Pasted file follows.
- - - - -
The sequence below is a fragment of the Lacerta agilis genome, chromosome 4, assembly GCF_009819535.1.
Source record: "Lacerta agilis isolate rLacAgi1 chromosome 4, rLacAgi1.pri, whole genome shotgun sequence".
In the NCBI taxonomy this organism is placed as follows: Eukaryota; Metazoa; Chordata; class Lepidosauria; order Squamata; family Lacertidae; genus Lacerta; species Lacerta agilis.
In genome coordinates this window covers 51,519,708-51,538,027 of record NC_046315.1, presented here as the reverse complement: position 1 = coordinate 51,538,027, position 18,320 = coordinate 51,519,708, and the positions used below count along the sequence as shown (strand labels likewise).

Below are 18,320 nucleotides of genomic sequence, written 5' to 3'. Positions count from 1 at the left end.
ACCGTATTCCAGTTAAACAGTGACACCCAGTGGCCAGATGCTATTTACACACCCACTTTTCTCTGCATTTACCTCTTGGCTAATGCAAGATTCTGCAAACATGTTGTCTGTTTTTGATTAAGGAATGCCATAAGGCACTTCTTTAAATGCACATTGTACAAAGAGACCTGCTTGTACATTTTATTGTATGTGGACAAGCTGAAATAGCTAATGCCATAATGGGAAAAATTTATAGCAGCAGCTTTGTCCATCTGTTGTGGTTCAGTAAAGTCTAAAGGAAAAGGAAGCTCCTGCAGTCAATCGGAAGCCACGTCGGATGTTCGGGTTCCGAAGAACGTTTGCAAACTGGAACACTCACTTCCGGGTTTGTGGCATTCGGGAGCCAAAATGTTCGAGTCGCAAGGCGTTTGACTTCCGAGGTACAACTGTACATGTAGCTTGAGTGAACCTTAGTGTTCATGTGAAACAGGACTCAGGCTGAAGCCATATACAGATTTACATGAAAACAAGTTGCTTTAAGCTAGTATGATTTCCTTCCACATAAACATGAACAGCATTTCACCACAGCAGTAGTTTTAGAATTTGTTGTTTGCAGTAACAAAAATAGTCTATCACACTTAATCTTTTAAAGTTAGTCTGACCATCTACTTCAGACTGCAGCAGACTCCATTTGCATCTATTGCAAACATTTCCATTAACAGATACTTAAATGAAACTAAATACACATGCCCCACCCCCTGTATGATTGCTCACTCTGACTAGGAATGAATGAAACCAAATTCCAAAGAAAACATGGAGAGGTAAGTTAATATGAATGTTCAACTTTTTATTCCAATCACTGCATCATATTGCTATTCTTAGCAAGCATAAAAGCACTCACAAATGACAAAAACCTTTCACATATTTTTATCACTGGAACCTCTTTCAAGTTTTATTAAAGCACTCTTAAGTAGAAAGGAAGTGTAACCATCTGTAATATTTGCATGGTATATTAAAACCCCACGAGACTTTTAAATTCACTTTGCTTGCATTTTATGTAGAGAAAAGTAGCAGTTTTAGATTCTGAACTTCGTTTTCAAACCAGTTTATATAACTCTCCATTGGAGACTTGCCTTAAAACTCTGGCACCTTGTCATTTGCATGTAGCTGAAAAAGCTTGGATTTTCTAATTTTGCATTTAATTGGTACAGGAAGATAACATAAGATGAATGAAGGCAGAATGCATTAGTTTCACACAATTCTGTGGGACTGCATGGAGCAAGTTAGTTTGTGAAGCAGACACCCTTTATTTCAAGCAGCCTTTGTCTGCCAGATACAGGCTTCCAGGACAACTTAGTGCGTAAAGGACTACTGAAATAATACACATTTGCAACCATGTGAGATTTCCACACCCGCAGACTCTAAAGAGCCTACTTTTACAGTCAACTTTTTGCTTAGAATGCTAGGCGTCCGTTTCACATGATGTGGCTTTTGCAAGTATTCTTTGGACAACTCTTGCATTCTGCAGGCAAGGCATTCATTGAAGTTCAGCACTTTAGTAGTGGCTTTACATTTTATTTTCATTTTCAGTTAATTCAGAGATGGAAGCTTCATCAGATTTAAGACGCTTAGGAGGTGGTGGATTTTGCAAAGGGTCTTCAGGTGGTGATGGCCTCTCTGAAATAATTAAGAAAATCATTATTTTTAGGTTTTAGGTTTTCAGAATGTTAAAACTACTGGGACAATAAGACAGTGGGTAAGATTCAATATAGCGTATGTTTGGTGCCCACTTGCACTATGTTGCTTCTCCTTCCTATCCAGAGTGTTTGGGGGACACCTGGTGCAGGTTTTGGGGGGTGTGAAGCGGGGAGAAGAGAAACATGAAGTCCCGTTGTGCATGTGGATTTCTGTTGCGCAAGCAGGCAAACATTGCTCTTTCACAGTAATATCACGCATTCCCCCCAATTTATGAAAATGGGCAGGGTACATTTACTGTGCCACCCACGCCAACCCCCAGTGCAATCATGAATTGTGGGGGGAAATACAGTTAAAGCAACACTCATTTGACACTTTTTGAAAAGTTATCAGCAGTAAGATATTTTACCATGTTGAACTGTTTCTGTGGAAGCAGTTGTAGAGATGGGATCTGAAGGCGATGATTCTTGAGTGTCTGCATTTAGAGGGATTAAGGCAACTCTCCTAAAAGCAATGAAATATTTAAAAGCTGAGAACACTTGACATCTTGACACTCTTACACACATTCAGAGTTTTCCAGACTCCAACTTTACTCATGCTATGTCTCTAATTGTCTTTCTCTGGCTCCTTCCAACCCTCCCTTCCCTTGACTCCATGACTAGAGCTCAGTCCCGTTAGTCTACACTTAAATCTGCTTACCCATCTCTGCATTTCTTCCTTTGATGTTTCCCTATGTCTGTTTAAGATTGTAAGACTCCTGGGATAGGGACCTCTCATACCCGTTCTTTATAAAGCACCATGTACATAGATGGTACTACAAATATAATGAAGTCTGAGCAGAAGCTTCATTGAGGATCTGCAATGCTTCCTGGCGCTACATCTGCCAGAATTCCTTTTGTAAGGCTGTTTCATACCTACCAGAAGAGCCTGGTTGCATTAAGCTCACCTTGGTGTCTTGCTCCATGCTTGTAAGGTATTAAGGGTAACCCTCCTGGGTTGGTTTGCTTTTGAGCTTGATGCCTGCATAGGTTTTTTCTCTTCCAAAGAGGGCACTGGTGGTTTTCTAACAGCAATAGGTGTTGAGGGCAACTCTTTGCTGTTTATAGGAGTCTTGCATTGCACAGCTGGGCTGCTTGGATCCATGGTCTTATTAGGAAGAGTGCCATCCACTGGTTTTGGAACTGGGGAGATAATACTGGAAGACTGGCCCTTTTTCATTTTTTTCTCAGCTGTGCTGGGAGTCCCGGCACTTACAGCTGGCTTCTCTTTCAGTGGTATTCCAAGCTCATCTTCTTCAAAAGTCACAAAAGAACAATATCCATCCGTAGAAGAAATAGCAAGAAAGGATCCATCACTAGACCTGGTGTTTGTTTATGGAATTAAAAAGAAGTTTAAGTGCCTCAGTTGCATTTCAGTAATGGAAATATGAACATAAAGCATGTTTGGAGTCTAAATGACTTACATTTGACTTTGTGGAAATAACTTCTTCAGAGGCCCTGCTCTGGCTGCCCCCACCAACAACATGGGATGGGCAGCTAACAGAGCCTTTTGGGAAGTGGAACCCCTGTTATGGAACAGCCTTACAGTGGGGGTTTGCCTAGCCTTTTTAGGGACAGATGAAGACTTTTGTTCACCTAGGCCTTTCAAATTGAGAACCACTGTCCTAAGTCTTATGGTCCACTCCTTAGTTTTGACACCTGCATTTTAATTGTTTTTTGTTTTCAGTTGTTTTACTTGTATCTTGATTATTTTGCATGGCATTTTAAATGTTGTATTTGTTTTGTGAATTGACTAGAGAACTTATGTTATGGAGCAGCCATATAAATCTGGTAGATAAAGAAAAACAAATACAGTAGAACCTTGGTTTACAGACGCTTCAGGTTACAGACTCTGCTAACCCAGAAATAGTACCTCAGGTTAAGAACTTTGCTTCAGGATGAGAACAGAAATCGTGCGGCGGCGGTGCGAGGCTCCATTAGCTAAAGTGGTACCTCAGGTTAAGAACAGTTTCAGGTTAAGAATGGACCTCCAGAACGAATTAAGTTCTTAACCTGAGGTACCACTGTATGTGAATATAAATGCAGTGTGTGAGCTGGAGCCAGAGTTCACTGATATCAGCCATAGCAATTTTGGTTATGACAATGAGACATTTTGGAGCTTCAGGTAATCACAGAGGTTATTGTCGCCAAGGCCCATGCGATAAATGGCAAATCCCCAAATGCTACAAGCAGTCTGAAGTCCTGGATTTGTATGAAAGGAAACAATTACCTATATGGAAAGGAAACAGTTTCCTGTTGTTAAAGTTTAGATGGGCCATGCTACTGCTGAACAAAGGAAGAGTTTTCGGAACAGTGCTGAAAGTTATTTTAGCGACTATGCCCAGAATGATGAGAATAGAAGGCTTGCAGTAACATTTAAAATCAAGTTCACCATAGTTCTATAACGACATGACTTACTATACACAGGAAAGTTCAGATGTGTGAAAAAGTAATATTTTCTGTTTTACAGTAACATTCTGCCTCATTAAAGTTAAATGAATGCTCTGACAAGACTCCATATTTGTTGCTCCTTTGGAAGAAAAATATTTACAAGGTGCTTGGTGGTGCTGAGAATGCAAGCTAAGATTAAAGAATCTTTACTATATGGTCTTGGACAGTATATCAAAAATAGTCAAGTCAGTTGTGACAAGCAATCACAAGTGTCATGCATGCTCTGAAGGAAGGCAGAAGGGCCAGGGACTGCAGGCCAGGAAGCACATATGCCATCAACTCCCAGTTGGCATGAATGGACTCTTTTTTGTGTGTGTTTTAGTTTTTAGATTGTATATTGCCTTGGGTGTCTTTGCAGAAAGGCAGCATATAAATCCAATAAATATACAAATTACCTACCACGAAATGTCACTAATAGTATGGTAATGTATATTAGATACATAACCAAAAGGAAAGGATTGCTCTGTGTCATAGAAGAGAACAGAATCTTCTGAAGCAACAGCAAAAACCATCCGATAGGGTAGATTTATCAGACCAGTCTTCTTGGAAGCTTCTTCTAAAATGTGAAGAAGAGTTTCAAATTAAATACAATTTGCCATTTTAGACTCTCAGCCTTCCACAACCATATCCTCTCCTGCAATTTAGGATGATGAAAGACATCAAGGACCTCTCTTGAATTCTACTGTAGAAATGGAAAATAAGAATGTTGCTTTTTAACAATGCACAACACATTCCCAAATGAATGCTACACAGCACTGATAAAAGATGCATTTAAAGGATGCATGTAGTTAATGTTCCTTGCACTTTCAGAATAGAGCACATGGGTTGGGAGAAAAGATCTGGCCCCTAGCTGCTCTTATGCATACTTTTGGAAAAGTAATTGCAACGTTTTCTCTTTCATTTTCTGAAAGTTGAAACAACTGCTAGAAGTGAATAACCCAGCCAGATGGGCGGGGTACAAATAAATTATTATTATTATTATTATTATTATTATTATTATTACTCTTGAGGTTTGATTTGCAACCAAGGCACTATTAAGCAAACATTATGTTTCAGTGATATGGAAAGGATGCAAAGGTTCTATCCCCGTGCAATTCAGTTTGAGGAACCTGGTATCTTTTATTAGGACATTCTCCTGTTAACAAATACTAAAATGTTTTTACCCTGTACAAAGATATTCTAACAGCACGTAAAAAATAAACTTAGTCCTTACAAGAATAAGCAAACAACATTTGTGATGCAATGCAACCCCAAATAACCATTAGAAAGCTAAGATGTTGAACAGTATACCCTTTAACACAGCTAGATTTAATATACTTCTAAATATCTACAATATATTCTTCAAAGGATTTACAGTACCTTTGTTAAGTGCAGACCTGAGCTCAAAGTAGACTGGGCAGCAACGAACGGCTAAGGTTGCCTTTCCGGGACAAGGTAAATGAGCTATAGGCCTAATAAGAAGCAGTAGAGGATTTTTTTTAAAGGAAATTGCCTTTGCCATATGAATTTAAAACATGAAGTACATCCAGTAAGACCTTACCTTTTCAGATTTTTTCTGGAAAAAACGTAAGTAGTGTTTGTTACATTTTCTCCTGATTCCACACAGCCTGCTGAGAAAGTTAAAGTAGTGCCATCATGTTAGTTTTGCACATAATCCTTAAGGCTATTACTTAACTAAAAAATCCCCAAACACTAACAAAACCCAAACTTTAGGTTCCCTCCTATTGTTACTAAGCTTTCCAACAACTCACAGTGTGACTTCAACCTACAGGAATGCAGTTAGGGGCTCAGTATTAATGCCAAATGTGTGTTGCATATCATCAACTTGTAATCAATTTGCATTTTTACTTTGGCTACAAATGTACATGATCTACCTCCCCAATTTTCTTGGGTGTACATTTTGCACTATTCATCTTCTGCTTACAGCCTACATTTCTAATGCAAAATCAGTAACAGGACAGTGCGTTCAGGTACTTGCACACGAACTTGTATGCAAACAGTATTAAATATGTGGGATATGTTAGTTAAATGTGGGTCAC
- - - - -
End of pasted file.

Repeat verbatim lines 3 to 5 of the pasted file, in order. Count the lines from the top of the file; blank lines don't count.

In the NCBI taxonomy this organism is placed as follows: Eukaryota; Metazoa; Chordata; class Lepidosauria; order Squamata; family Lacertidae; genus Lacerta; species Lacerta agilis.
In genome coordinates this window covers 51,519,708-51,538,027 of record NC_046315.1, presented here as the reverse complement: position 1 = coordinate 51,538,027, position 18,320 = coordinate 51,519,708, and the positions used below count along the sequence as shown (strand labels likewise).

Below are 18,320 nucleotides of genomic sequence, written 5' to 3'. Positions count from 1 at the left end.